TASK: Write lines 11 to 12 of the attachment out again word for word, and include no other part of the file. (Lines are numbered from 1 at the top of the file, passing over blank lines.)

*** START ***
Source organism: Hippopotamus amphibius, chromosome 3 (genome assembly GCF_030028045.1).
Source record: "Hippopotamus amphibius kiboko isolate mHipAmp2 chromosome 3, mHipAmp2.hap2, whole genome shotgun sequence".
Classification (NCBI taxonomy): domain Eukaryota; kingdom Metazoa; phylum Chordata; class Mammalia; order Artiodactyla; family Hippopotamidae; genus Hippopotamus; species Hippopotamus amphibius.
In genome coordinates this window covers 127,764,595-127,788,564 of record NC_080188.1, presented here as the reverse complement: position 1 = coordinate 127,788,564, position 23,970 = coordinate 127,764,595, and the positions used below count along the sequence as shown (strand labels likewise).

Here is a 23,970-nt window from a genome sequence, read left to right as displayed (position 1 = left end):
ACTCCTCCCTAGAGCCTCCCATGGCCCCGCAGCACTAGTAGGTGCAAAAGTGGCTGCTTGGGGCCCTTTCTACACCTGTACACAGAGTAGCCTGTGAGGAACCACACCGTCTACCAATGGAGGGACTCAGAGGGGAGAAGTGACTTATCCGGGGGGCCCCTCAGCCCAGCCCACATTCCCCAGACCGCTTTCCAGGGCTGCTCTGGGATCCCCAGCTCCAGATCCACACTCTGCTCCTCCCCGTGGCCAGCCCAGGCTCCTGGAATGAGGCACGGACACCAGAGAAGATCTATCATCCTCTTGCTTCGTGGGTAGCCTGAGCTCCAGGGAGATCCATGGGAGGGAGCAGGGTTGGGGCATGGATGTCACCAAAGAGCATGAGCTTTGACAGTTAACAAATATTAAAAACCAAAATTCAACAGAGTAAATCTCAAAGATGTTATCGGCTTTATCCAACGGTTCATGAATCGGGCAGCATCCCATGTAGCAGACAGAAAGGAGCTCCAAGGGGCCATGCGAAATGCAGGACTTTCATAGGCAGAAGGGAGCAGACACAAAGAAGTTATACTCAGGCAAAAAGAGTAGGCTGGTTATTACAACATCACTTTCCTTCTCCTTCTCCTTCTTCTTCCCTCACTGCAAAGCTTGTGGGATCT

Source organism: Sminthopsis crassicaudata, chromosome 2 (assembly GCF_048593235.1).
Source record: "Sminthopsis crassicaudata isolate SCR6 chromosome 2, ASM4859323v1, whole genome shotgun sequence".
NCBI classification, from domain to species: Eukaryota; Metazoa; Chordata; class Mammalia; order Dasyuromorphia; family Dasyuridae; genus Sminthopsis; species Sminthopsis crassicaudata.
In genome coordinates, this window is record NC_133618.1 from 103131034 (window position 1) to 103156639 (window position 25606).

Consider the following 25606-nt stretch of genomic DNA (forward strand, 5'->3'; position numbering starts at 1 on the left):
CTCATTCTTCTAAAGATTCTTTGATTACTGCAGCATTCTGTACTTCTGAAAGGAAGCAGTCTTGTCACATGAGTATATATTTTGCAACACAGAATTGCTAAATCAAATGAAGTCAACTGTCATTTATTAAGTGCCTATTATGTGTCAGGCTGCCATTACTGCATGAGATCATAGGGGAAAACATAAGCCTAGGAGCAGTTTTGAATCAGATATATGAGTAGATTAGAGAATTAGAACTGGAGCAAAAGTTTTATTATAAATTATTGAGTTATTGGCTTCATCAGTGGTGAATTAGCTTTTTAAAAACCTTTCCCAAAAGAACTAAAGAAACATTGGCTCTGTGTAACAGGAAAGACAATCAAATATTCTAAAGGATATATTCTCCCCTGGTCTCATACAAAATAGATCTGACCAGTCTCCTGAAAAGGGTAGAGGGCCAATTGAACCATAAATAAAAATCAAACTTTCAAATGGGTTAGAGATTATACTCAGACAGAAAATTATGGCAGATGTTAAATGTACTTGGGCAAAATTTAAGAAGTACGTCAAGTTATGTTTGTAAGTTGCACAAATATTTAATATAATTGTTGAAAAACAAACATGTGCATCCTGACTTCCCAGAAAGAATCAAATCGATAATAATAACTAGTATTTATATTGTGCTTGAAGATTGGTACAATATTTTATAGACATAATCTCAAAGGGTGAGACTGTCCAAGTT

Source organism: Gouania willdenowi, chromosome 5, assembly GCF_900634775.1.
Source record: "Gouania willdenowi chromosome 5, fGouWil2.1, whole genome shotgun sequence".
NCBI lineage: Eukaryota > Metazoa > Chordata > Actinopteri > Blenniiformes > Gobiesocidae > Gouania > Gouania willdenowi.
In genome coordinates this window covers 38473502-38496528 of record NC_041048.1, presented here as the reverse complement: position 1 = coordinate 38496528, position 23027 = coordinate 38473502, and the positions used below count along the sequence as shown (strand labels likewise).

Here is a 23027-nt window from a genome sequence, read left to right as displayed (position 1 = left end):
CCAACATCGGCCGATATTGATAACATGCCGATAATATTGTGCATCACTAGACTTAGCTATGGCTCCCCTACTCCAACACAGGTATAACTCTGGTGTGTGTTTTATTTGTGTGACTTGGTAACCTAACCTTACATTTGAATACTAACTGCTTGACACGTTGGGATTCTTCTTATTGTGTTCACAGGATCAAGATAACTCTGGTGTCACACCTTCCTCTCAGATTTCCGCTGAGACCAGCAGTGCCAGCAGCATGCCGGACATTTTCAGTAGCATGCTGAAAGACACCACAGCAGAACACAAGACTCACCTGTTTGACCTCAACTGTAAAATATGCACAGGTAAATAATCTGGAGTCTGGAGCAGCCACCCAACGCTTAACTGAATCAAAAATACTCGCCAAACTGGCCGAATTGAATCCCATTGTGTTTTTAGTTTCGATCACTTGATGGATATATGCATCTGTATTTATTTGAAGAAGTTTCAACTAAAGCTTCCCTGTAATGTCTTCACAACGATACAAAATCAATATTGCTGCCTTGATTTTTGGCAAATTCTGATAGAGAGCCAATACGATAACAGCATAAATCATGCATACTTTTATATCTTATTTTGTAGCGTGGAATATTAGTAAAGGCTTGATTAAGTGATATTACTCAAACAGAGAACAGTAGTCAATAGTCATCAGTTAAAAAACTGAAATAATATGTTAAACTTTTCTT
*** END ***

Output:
Consider the following 25606-nt stretch of genomic DNA (forward strand, 5'->3'; position numbering starts at 1 on the left):
CTCATTCTTCTAAAGATTCTTTGATTACTGCAGCATTCTGTACTTCTGAAAGGAAGCAGTCTTGTCACATGAGTATATATTTTGCAACACAGAATTGCTAAATCAAATGAAGTCAACTGTCATTTATTAAGTGCCTATTATGTGTCAGGCTGCCATTACTGCATGAGATCATAGGGGAAAACATAAGCCTAGGAGCAGTTTTGAATCAGATATATGAGTAGATTAGAGAATTAGAACTGGAGCAAAAGTTTTATTATAAATTATTGAGTTATTGGCTTCATCAGTGGTGAATTAGCTTTTTAAAAACCTTTCCCAAAAGAACTAAAGAAACATTGGCTCTGTGTAACAGGAAAGACAATCAAATATTCTAAAGGATATATTCTCCCCTGGTCTCATACAAAATAGATCTGACCAGTCTCCTGAAAAGGGTAGAGGGCCAATTGAACCATAAATAAAAATCAAACTTTCAAATGGGTTAGAGATTATACTCAGACAGAAAATTATGGCAGATGTTAAATGTACTTGGGCAAAATTTAAGAAGTACGTCAAGTTATGTTTGTAAGTTGCACAAATATTTAATATAATTGTTGAAAAACAAACATGTGCATCCTGACTTCCCAGAAAGAATCAAATCGATAATAATAACTAGTATTTATATTGTGCTTGAAGATTGGTACAATATTTTATAGACATAATCTCAAAGGGTGAGACTGTCCAAGTT